• Back straight
• Hands on knees or in your lap
• Shoulders spread
• Chin slightly lowered
• Mouth slightly open
• Eyes open, gazing slightly downward
Sit comfortably—body still, breathing naturally, mind at peace
Let thoughts and emotions come and go, without trying to hold on to them
There’s no need for running commentary or analysis
Rest your attention lightly on the outbreath, or the object you’re looking at
When distracted, simply come back to the breath or the object
Relax—don’t be too tense, and don’t judge yourself
• mindful of the breath or object
• aware of whether you’re distracted
• and stay open and spacious.
How long for?
We recommend that you meditate for at least 15 minutes each day.
Of course, if you want to sit for longer, or more than once a day, that’s absolutely fine.
The main thing is to find a routine that works for you.
When practising meditation, all you need to do is let go and relax.
Just rest, open, in the present moment, simply allowing whatever arises to rise.
Whatever thoughts, emotions or sensations come up, you don’t have to block them. But neither do you have to follow them. Simply allow yourself to be aware of them.
When you remain in this awareness, then you realize that you are much bigger than your thoughts, emotions and perceptions.
You don’t have to be afraid of your thoughts any more. Thoughts are not you. Emotions are not you. You become free of them, as you discover the confidence of your true nature.
So, do not follow after thoughts and emotions, but merely be aware of everything that passes through your awareness, as it is.
What we are doing is resting our mind in its natural awareness, completely unaffected by whatever arises.
Two simple and effective methods that you can use when you meditate are watching the breath and focusing on an object.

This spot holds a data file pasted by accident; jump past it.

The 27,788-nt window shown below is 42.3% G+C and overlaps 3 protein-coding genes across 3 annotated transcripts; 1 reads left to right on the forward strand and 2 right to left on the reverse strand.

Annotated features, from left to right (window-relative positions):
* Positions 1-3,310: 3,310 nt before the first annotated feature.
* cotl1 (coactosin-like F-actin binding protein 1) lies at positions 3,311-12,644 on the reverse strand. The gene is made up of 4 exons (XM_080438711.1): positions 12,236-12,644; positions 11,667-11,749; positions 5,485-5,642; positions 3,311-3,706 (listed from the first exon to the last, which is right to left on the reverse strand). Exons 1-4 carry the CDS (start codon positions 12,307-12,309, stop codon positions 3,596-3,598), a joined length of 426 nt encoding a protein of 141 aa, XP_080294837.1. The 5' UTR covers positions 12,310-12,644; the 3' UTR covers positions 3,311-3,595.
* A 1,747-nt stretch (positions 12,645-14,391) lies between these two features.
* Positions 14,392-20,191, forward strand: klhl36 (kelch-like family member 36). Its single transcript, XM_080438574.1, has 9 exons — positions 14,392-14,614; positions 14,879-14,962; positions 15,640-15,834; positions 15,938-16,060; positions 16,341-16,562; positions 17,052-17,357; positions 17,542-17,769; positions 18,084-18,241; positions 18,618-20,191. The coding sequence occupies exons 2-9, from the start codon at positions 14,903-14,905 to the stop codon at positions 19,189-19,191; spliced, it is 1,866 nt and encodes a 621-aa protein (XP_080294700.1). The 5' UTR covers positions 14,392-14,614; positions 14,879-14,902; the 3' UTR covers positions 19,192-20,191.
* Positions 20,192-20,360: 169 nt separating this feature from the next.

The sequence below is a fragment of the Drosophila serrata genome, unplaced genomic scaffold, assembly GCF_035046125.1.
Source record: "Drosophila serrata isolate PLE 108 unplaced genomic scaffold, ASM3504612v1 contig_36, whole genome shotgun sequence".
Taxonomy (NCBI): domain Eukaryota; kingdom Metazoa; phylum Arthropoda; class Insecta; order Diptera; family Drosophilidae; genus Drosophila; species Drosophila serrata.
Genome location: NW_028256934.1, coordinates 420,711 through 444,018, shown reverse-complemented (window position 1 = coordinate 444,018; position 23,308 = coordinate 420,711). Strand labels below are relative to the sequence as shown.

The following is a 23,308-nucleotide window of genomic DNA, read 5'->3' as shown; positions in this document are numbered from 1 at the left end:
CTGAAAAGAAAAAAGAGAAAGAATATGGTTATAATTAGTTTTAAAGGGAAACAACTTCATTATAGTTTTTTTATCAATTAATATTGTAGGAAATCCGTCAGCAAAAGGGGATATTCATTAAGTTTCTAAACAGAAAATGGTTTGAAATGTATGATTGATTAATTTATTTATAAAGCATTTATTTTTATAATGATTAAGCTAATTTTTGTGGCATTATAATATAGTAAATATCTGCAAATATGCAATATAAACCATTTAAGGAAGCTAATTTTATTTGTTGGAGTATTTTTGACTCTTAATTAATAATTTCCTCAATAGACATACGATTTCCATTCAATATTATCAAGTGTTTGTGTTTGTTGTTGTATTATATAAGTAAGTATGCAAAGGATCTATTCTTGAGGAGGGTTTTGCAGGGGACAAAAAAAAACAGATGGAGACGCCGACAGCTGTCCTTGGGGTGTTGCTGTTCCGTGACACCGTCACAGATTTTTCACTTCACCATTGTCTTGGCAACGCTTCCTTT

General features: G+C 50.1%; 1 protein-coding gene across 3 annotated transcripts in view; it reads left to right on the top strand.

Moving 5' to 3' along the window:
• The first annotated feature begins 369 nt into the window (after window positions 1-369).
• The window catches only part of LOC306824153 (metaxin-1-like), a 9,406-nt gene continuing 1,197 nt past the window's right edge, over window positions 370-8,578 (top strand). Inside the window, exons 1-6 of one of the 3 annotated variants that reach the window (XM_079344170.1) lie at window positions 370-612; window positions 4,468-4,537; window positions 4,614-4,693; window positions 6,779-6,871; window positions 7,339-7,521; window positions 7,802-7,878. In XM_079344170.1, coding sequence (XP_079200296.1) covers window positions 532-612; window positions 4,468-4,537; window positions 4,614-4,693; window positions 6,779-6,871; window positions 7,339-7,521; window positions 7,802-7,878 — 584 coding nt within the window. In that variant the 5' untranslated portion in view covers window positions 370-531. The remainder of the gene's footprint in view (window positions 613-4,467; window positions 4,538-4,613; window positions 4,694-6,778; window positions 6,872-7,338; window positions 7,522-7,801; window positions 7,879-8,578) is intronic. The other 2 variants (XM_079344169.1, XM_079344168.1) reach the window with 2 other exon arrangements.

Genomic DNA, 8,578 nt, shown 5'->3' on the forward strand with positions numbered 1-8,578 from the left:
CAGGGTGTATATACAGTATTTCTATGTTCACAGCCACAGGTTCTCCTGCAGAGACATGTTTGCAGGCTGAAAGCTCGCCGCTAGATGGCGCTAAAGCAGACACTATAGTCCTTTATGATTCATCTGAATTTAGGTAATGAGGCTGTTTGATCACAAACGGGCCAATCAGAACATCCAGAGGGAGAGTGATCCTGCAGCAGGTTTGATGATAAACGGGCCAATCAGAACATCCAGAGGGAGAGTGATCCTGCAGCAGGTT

As you watch these two videos, give each method a try. Take your time, and watch them as many times as you like.
So how can we actually transform the mind through meditation?
Well, it doesn’t work if you try to force it. Instead, the most effective way to train your mind is by making friends with your mind.
Just as you can’t expect to make friends with someone by arguing with them, you can’t make friends with your mind by struggling against your thoughts and emotions, suppressing them, or trying to make them go away.
But it also doesn’t work to surrender to your mind, by following it blindly and believing whatever it tells you.
The best way to make friends with your mind is to know what your mind loves.
What the conceptual mind loves more than anything is having something to do. It loves being very active all the time.
In fact, if the conceptual mind doesn’t have something to keep it busy, then it can create a lot of trouble.
So in the beginning, you need to start by giving your conceptual mind a job—and that job is meditation.
If your mind is actively engaged in meditation practice, then it’s a win-win situation. Your conceptual mind is happy because it is busy, and you are happy because you are now in charge of your own mind.
And, you are no longer dominated by your mind, simply believing whatever your thoughts and emotions tell you.
You become free of your endless fixation on thoughts and emotions, and free of your conceptual mind.
When we meditate, we need to sit properly.
As you watch this video, try out the posture for yourself, and then spend a few minutes sitting in meditation.
If you want to watch the video more than once, go ahead.
Jon Kabat-Zinn, a pioneer of scientific research on meditation and founder of Mindfulness-Based Stress Reduction, defines meditation as “living your life as if it really mattered”.